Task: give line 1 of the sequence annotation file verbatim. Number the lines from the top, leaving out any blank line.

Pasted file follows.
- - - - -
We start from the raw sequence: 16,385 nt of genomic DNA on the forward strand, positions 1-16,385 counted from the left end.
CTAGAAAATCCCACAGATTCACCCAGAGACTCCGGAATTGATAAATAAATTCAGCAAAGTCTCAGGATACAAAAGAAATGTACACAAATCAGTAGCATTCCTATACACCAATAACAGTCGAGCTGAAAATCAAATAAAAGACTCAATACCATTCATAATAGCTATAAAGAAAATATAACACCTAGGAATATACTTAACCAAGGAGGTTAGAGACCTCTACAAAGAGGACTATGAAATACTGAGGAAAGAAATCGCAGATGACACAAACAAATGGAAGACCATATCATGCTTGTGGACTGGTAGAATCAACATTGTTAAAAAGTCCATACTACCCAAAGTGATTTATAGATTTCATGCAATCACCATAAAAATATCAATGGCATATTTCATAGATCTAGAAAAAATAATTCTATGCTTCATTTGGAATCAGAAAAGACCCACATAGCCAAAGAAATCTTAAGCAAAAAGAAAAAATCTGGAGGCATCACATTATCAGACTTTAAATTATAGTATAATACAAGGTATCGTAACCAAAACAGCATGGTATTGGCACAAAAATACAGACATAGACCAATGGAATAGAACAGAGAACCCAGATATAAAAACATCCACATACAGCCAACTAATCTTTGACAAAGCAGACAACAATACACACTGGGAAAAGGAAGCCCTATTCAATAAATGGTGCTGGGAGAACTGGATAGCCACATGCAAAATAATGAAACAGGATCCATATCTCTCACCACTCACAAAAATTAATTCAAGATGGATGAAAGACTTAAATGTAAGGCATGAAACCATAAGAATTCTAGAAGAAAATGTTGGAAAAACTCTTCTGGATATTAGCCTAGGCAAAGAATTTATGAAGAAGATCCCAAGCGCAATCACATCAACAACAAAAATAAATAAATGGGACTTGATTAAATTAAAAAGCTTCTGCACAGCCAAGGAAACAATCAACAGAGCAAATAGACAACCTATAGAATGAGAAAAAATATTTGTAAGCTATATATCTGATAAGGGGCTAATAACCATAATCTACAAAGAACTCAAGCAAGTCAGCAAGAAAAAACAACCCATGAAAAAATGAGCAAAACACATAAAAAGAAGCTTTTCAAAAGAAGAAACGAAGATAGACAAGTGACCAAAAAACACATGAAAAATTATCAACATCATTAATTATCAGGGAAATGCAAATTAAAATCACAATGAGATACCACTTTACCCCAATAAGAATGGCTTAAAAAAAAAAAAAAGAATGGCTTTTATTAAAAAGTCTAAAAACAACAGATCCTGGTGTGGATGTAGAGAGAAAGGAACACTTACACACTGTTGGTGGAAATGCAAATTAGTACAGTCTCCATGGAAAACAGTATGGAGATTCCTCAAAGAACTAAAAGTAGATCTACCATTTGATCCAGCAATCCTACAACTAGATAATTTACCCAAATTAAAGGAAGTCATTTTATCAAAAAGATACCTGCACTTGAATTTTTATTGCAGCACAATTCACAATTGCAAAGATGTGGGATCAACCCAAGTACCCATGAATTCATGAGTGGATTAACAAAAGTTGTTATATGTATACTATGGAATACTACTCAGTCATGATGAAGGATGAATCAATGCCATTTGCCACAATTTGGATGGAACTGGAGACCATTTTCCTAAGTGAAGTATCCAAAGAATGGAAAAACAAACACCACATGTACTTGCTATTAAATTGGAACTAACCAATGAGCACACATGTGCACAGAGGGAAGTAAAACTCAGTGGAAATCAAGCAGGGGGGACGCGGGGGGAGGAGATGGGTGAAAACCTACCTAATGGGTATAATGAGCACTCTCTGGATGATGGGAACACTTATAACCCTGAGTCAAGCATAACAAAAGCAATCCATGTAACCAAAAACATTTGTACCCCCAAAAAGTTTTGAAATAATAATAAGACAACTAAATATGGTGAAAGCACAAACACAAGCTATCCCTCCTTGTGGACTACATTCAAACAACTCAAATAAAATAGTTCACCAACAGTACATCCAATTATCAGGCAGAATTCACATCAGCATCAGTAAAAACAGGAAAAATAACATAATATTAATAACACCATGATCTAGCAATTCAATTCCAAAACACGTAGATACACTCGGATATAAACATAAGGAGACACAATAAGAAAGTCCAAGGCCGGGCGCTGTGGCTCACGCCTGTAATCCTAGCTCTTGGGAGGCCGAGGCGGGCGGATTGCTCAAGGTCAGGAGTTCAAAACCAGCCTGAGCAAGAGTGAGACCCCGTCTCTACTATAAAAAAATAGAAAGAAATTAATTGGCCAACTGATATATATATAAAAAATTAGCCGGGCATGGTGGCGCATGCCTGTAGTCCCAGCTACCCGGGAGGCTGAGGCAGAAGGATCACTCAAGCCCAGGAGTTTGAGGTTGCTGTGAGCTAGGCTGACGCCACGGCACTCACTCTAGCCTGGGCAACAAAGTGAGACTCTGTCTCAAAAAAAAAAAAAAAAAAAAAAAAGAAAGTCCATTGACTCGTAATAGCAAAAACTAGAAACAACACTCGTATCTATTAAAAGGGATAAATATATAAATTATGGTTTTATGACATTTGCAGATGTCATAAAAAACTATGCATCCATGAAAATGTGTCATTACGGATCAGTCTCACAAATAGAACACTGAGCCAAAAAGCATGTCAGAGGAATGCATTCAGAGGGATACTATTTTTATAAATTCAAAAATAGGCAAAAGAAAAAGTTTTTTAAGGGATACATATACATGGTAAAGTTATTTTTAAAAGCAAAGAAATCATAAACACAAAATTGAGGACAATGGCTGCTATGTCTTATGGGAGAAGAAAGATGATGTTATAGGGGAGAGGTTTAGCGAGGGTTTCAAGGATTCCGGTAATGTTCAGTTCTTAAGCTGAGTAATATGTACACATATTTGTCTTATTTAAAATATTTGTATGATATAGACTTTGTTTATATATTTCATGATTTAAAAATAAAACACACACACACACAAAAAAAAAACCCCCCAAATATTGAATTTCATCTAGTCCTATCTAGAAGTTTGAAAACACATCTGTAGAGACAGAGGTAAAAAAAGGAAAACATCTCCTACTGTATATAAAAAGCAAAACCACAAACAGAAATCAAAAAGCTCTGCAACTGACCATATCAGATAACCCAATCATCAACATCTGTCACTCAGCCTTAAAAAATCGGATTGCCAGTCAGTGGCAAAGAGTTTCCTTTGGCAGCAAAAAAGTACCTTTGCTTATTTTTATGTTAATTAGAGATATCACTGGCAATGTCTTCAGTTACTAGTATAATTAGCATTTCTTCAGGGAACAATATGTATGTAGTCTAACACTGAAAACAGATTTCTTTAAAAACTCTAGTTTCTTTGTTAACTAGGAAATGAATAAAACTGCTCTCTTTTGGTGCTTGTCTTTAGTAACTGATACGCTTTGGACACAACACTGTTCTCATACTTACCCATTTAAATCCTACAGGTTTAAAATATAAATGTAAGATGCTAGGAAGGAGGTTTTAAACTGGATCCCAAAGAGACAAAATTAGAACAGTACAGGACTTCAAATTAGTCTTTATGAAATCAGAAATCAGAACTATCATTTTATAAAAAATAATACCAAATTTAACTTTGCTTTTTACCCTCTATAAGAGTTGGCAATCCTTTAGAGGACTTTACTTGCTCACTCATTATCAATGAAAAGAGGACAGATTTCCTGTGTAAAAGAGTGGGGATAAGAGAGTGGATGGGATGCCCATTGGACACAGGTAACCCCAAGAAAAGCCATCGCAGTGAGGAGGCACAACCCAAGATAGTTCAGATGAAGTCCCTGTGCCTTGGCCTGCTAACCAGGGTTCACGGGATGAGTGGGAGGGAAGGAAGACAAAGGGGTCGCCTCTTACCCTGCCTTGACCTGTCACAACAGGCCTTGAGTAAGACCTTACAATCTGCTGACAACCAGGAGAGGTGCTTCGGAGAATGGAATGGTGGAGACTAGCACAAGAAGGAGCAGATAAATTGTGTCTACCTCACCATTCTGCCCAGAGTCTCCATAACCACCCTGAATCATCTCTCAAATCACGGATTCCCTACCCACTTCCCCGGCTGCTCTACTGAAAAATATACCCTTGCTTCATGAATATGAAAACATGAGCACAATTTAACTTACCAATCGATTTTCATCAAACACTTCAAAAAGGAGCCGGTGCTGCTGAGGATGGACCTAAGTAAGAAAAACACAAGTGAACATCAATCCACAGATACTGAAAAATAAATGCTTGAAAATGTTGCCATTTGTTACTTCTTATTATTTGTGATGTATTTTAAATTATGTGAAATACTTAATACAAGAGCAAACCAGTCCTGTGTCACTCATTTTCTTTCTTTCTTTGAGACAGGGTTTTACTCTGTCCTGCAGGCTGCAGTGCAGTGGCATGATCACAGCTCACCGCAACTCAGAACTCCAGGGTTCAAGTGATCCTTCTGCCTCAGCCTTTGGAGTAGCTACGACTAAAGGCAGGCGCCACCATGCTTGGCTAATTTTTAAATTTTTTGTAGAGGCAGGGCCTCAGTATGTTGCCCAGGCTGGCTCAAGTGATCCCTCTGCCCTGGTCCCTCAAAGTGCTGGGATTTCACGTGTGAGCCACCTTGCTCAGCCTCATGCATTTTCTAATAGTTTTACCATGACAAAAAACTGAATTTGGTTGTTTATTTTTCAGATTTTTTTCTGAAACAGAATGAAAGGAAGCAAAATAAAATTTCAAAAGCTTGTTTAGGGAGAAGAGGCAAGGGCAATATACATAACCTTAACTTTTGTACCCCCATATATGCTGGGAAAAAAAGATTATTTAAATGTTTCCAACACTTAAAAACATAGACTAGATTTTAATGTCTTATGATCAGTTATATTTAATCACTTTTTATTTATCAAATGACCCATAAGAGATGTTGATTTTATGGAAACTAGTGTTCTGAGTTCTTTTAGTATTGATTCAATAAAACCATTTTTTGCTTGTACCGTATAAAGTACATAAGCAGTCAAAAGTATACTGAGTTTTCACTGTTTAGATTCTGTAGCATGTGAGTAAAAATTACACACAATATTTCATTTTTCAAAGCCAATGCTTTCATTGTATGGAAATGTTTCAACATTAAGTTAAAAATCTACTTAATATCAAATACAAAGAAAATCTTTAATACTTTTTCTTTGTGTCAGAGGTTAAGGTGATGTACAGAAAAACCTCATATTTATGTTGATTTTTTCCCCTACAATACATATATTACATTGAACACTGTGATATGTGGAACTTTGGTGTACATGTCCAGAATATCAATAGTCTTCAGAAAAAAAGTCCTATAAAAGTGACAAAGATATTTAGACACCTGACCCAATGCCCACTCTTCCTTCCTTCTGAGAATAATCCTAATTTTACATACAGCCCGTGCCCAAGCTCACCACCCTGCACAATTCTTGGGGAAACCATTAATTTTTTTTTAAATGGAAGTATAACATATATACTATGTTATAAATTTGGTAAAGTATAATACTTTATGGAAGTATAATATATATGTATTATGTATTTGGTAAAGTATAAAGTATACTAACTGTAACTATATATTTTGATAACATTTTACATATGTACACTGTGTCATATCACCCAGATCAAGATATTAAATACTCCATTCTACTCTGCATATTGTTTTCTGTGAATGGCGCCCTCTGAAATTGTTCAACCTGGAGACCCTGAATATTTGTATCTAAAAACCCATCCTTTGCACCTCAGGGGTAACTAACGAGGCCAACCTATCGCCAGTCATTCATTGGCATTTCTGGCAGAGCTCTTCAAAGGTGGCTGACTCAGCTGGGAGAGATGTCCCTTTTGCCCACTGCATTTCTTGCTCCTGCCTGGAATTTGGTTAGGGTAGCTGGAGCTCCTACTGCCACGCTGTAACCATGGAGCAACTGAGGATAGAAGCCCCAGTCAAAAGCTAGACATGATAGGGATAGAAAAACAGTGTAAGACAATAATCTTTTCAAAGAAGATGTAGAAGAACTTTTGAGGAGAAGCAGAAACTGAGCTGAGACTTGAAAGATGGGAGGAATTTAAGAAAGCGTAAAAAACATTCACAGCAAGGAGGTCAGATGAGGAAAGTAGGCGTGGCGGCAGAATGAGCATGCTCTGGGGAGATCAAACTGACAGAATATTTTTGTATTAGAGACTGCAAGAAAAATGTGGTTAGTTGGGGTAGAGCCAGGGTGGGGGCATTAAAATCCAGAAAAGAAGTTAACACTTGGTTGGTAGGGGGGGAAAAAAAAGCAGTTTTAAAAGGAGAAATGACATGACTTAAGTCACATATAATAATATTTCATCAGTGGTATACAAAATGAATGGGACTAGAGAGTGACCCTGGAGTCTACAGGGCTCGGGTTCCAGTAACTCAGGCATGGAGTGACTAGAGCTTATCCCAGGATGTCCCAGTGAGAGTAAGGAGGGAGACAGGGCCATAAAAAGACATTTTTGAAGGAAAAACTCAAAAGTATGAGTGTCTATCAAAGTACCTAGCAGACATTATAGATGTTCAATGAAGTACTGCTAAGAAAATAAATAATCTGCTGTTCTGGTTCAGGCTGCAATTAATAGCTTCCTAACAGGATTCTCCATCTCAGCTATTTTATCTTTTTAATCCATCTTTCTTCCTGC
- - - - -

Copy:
We start from the raw sequence: 16,385 nt of genomic DNA on the forward strand, positions 1-16,385 counted from the left end.